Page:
By TRIP GABRIEL and MATT RICHTEL
Published: October 8, 201, 1New York Times,
The Web site of Carnegie Learning, a company started by scientists atCarnegie Mellon University that sells classroom software, trumpets this promise: “Revolutionary Math Curricula. Revolutionary Results.”
The pitch has sounded seductive to thousands of schools across the country for more than a decade. But a review by the United States Department of Education last year would suggest a much less alluring come-on: Undistinguished math curricula. Unproven results.
The federal review of Carnegie Learning’s flagship software, Cognitive Tutor, said the program had “no discernible effects” on the standardized test scores of high school students. A separate 2009 federal look at 10 major software products for teaching algebra as well as elementary and middle school math and reading found that nine of them, including Cognitive Tutor, “did not have statistically significant effects on test scores.”
Amid a classroom-based software boom estimated at $2.2 billion a year, debate continues to rage over the effectiveness of technology on learning and how best to measure it. But it is hard to tell that from technology companies’ promotional materials.
Many companies ignore well-regarded independent studies that test their products’ effectiveness. Carnegie’s Web site, for example, makes no mention of the 2010 review, by the Education Department’s What Works Clearinghouse, which analyzed 24 studies of Cognitive Tutor’s effectiveness but found that only four of those met high research standards. Some firms misrepresent research by cherry-picking results and promote surveys or limited case studies that lack the scientific rigor required by the clearinghouse and other authorities.
“The advertising from the companies is tremendous oversell compared to what they can actually demonstrate,” said Grover J. Whitehurst, a former director of the Institute of Education Sciences, the federal agency that includes What Works.
School officials, confronted with a morass of complicated and sometimes conflicting research, often buy products based on personal impressions, marketing hype or faith in technology for its own sake.
“They want the shiny new one,” said Peter Cohen, chief executive of Pearson School, a leading publisher of classroom texts and software. “They always want the latest, when other things have been proven the longest and demonstrated to get results.”
Carnegie, one of the most respected of the educational software firms, is hardly alone in overpromising or misleading. The Web site of Houghton Mifflin Harcourt says that “based on scientific research, Destination Reading is a powerful early literacy and adolescent literacy program,” but it fails to mention that it was one of the products the Department of Education found in 2009 not to have statistically significant effects on test scores.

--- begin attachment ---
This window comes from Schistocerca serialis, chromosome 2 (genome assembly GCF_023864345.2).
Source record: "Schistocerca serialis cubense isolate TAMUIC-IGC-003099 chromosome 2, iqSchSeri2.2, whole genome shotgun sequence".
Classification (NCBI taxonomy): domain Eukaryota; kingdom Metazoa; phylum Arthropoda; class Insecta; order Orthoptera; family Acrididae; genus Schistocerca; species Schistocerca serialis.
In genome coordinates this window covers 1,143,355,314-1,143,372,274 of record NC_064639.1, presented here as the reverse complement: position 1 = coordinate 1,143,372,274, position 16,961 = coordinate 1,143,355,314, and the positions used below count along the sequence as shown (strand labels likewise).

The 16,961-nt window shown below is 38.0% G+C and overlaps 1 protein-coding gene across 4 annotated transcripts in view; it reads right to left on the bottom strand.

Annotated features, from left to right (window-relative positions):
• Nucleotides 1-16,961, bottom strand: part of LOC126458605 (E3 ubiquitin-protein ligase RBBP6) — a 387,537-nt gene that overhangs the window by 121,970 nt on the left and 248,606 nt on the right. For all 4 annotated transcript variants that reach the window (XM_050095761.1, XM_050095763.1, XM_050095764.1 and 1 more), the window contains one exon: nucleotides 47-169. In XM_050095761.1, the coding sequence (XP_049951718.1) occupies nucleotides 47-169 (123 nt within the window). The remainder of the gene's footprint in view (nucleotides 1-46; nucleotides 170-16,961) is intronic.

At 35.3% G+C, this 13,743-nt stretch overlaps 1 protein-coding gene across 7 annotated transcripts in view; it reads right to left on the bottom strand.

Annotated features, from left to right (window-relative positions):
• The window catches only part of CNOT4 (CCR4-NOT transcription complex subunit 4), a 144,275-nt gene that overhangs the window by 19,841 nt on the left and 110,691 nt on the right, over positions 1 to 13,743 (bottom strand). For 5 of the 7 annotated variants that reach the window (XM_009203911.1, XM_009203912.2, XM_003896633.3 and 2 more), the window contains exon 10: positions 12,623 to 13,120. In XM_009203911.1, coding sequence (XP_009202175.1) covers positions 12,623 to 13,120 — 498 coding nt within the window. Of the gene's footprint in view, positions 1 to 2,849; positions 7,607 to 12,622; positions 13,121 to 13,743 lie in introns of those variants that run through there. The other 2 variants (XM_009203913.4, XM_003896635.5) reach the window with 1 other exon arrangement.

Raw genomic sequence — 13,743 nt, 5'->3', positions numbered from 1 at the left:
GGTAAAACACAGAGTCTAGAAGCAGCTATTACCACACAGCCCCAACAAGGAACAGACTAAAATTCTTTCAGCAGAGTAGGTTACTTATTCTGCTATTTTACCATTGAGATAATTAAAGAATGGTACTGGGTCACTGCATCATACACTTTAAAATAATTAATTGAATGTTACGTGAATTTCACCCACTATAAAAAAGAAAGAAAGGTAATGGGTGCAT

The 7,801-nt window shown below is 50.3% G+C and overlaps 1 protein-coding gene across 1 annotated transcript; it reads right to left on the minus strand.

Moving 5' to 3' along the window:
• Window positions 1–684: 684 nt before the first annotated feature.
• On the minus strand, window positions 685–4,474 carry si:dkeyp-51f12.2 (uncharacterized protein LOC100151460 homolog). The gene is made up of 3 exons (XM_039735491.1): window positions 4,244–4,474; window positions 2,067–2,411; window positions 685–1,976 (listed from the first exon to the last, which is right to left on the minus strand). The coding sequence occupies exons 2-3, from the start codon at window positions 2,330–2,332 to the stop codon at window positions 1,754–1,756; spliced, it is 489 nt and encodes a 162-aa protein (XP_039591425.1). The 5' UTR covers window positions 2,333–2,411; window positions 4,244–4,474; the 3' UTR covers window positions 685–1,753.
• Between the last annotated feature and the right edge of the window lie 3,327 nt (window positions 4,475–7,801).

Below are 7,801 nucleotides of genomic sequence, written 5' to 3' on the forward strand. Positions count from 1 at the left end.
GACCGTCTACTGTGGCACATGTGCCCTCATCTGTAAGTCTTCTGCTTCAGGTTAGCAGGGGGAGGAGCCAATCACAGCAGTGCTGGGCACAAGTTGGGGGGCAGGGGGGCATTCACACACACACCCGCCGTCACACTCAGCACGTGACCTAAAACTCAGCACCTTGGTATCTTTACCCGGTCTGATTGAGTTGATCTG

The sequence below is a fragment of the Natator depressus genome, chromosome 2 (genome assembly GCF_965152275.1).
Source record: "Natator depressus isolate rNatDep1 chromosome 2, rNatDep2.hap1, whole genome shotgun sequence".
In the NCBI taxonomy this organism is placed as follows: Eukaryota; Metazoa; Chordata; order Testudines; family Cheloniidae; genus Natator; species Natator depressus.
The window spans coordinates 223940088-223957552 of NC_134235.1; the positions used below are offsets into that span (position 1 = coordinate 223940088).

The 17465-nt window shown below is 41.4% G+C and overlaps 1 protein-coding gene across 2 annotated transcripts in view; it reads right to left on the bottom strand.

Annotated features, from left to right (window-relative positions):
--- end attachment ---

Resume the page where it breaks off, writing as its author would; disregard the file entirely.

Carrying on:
Similarly, Pearson’s Web site cites several studies of its own to support its claim that Waterford Early Learning improves literacy, without acknowledging the same 2009 study’s conclusion that it had little impact.
And Intel, in a Web document urging schools to buy computers for every student, acknowledges that “there are no longitudinal, randomized trials linking eLearning to positive learning outcomes.” Yet it nonetheless argues that research shows that technology can lead to more engaged and economically successful students, happier teachers and more involved parents.
“To compare this public relations analysis to a carefully constructed research study is laughable,” said Alex Molnar, professor of education at the National Education Policy Center at the University of Colorado. “They are selling their wares.”
Carnegie officials say 600,000 students in 44 states use its products, many taking teacher-led classes three times a week with Carnegie-provided workbooks and spending the other two class periods in computer labs using Cognitive Tutor. The full curriculum can cost nearly three times as much as a typical textbook over six years.
Officials declined to release annual revenue figures, but Carnegie Learning was acquired in August for $75 million by the parent of the for-profit University of Phoenix. Carnegie Mellon University, which had retained ownership of the Cognitive Tutor software and licensed it to Carnegie Learning, earned an additional $21.5 million from the sale.
Steve Ritter, a founder and the chief scientist of Carnegie Learning, said there were flaws in the What Works Clearinghouse evaluations of Cognitive Tutor and disputed the Education Department’s judgment of what makes a worthy study.
“What you want to focus on is more of the why,” he said, “and less of a horse race to find out what works and doesn’t.”
A Carnegie spokeswoman, Mary Murrin, said in a statement that the company used “the data from all studies with varying outcomes to continuously improve our programs.”
Karen Billings, a vice president of the Software and Information Industry Association — a trade group representing many education companies — said the problem was not that companies overpromise, but that schools often do not properly deploy the products or train teachers to use them. Ms. Billings’s group helped design the field trials, in 132 schools, for the landmark 2009 government study of 10 software products, which was ordered by Congress and cost $15 million.